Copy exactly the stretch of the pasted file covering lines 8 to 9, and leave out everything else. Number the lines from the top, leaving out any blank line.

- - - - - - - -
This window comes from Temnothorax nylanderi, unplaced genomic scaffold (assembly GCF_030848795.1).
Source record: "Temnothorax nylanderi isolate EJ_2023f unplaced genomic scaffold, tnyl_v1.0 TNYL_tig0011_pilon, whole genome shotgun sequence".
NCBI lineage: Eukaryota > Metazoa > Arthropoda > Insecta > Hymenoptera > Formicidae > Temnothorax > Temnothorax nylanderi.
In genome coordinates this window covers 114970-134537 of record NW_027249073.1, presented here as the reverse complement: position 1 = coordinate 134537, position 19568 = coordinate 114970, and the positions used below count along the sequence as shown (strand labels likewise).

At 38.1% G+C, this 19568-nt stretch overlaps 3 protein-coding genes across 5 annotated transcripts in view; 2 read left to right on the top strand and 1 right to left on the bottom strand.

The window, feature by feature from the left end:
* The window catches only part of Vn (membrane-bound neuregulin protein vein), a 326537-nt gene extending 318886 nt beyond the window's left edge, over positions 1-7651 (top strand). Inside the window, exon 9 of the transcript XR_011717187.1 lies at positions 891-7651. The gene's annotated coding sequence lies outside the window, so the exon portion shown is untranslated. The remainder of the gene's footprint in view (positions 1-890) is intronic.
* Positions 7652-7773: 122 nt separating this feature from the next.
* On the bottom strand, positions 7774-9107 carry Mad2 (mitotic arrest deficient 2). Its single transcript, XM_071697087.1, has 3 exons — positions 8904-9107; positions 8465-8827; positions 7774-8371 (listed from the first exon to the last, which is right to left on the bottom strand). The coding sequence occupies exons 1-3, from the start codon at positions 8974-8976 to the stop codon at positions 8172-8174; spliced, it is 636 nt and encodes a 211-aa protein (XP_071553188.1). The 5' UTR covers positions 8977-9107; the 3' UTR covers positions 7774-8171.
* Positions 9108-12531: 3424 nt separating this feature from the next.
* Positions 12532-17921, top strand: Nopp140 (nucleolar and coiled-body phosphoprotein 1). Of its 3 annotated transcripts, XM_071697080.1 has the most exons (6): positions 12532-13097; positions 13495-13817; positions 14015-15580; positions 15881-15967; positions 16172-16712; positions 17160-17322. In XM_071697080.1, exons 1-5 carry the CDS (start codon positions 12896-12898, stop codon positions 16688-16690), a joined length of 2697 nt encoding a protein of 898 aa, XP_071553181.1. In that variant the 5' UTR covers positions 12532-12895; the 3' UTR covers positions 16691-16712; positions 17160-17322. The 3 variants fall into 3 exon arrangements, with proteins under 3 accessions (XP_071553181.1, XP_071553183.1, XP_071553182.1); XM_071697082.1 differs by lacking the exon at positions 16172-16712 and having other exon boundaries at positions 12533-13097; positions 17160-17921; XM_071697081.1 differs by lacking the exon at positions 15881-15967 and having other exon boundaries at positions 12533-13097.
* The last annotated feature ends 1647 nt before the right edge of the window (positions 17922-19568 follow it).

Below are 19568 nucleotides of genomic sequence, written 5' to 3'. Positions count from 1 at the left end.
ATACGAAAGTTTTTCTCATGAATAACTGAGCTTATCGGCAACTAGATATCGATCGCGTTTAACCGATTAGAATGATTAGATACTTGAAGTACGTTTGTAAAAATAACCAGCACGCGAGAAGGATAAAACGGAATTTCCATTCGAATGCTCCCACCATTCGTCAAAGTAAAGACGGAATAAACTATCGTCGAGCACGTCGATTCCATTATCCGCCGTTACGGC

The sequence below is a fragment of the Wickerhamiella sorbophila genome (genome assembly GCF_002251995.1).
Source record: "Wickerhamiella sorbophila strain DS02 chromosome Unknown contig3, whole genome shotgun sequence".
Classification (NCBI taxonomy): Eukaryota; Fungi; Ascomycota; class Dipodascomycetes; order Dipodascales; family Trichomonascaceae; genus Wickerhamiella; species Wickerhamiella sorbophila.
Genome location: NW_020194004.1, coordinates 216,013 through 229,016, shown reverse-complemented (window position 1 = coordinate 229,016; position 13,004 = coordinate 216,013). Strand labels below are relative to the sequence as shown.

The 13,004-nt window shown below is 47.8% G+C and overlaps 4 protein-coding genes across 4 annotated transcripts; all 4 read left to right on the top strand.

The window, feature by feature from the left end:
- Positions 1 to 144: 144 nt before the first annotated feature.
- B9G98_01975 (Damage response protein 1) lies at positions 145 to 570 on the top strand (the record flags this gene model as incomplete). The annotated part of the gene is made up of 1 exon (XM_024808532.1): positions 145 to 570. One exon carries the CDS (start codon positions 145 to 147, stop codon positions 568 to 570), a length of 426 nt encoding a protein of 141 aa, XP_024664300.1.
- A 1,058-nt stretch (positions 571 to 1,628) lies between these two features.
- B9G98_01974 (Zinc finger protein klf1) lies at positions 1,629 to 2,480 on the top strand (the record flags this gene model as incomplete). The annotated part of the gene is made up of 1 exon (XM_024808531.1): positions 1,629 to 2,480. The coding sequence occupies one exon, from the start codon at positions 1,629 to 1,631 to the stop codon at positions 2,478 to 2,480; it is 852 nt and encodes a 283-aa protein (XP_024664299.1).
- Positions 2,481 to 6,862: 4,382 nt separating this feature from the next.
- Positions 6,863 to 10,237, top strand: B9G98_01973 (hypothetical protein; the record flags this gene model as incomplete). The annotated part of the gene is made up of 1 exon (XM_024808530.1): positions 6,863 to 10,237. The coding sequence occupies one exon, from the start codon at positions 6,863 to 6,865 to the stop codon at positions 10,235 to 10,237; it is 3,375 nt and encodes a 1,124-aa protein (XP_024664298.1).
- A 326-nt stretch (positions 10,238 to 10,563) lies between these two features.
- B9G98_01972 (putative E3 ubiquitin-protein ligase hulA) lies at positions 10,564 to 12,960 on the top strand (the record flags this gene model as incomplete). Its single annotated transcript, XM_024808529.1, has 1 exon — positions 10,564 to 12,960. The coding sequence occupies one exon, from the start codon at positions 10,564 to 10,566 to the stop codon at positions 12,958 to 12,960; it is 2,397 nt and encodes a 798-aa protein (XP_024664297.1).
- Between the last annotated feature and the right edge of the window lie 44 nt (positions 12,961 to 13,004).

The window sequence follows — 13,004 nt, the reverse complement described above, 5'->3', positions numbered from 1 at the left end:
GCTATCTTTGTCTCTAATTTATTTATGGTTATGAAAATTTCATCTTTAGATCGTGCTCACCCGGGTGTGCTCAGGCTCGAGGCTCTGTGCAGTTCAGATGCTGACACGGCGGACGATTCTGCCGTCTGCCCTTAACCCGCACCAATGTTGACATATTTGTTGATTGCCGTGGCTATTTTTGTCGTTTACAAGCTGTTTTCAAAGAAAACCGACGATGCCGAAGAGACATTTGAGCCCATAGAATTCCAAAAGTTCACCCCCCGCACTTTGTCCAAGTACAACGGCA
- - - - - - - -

* Positions 7652-7773: 122 nt separating this feature from the next.
* On the bottom strand, positions 7774-9107 carry Mad2 (mitotic arrest deficient 2). Its single transcript, XM_071697087.1, has 3 exons — positions 8904-9107; positions 8465-8827; positions 7774-8371 (listed from the first exon to the last, which is right to left on the bottom strand). The coding sequence occupies exons 1-3, from the start codon at positions 8974-8976 to the stop codon at positions 8172-8174; spliced, it is 636 nt and encodes a 211-aa protein (XP_071553188.1). The 5' UTR covers positions 8977-9107; the 3' UTR covers positions 7774-8171.